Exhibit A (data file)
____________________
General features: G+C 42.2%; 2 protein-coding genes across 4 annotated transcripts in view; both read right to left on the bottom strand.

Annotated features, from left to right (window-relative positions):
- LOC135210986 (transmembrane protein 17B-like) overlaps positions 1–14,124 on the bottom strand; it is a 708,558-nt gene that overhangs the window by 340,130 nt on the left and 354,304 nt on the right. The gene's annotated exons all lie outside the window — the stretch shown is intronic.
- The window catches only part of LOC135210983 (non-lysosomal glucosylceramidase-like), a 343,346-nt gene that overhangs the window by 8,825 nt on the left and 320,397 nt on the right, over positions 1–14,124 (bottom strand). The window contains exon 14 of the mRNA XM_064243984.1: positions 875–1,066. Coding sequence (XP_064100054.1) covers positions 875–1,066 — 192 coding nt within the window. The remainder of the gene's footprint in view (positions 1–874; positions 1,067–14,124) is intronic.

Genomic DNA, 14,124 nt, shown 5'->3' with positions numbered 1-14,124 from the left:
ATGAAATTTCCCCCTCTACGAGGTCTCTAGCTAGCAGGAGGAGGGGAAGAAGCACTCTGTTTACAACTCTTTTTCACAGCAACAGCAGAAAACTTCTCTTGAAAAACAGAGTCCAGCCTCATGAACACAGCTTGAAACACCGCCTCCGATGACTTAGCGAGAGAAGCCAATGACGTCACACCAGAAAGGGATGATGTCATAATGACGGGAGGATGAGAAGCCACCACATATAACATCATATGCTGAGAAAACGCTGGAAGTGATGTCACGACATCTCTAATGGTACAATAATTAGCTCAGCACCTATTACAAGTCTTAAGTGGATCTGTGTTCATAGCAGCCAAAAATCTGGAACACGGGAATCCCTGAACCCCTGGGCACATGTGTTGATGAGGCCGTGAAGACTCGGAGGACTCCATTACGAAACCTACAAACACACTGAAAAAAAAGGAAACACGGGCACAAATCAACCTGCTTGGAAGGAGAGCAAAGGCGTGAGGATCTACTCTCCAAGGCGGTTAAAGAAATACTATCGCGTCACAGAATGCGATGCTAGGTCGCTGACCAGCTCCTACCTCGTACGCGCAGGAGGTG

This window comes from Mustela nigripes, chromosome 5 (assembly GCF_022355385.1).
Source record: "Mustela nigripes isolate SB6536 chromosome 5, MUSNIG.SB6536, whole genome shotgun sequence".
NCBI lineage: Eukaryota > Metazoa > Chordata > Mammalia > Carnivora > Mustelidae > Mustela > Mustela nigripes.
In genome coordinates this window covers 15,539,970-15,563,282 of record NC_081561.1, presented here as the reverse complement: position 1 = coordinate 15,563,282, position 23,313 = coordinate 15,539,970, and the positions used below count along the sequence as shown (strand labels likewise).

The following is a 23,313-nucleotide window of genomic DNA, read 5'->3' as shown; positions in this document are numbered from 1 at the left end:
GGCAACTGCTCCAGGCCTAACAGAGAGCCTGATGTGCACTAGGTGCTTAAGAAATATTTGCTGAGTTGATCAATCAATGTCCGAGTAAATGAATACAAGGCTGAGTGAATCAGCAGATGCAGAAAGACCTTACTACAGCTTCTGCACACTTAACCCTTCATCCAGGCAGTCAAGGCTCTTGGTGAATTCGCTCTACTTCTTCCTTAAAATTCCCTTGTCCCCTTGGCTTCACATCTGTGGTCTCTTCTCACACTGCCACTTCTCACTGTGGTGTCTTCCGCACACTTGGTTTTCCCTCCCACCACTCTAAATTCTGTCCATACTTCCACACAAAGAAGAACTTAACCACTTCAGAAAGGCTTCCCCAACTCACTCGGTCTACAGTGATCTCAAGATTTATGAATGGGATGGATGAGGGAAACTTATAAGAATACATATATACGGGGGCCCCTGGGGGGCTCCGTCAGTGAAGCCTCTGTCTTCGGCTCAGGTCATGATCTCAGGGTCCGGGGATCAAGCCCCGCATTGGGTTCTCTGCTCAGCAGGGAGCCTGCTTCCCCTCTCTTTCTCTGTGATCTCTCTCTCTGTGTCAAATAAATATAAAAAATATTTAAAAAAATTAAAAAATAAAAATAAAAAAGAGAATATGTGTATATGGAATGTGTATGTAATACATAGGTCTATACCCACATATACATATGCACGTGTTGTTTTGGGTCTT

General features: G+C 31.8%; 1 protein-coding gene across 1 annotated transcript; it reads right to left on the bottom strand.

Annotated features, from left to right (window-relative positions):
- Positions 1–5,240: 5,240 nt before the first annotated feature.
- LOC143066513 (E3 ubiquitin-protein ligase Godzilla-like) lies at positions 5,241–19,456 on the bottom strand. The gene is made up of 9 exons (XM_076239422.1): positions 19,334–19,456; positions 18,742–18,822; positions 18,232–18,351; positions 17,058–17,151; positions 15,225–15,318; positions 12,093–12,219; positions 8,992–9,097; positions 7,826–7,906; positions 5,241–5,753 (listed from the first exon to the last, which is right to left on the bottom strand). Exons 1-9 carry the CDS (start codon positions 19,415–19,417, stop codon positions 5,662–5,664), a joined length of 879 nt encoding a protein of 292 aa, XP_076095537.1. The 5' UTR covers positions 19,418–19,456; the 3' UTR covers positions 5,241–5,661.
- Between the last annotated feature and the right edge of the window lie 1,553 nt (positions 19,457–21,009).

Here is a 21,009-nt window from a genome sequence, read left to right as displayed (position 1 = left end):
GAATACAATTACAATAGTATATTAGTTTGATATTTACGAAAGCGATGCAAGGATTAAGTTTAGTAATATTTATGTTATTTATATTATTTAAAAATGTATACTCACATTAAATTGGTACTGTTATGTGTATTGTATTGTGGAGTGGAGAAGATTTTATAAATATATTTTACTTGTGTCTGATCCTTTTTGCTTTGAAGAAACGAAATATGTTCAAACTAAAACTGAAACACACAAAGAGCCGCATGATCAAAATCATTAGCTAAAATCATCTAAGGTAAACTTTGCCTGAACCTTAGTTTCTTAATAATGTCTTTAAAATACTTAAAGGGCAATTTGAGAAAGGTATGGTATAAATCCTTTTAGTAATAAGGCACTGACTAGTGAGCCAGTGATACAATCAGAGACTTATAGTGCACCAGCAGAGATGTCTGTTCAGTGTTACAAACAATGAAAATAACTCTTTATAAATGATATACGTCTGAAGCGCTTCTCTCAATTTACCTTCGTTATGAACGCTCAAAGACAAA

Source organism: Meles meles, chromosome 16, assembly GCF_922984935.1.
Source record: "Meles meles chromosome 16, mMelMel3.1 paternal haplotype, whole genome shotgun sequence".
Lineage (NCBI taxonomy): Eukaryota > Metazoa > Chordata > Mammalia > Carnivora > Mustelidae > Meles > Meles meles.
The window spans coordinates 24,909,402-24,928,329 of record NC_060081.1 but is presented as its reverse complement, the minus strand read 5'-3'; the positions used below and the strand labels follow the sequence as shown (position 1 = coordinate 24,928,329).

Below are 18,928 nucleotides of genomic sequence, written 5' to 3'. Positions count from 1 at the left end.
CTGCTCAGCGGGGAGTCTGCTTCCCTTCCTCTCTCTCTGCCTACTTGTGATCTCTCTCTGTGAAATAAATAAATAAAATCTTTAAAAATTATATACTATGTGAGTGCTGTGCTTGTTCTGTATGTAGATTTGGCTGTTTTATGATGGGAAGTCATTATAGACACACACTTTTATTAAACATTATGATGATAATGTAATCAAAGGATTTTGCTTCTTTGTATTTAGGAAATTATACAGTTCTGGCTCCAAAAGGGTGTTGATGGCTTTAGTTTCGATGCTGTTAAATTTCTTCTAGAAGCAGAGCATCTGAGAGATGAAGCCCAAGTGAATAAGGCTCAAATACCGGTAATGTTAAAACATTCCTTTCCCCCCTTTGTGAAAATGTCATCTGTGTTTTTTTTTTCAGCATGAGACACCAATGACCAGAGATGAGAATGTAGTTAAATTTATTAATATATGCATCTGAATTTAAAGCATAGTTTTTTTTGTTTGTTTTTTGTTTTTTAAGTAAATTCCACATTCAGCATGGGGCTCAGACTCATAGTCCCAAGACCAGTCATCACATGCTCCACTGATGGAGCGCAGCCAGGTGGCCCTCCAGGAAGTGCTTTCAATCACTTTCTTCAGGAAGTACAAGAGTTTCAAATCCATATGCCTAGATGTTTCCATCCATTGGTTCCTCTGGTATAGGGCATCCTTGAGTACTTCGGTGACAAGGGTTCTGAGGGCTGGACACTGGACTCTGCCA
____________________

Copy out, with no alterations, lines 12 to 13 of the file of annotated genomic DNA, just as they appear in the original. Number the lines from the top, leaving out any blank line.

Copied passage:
GGCAACTGCTCCAGGCCTAACAGAGAGCCTGATGTGCACTAGGTGCTTAAGAAATATTTGCTGAGTTGATCAATCAATGTCCGAGTAAATGAATACAAGGCTGAGTGAATCAGCAGATGCAGAAAGACCTTACTACAGCTTCTGCACACTTAACCCTTCATCCAGGCAGTCAAGGCTCTTGGTGAATTCGCTCTACTTCTTCCTTAAAATTCCCTTGTCCCCTTGGCTTCACATCTGTGGTCTCTTCTCACACTGCCACTTCTCACTGTGGTGTCTTCCGCACACTTGGTTTTCCCTCCCACCACTCTAAATTCTGTCCATACTTCCACACAAAGAAGAACTTAACCACTTCAGAAAGGCTTCCCCAACTCACTCGGTCTACAGTGATCTCAAGATTTATGAATGGGATGGATGAGGGAAACTTATAAGAATACATATATACGGGGGCCCCTGGGGGGCTCCGTCAGTGAAGCCTCTGTCTTCGGCTCAGGTCATGATCTCAGGGTCCGGGGATCAAGCCCCGCATTGGGTTCTCTGCTCAGCAGGGAGCCTGCTTCCCCTCTCTTTCTCTGTGATCTCTCTCTCTGTGTCAAATAAATATAAAAAATATTTAAAAAAATTAAAAAATAAAAATAAAAAAGAGAATATGTGTATATGGAATGTGTATGTAATACATAGGTCTATACCCACATATACATATGCACGTGTTGTTTTGGGTCTT

General features: G+C 31.8%; 1 protein-coding gene across 1 annotated transcript; it reads right to left on the bottom strand.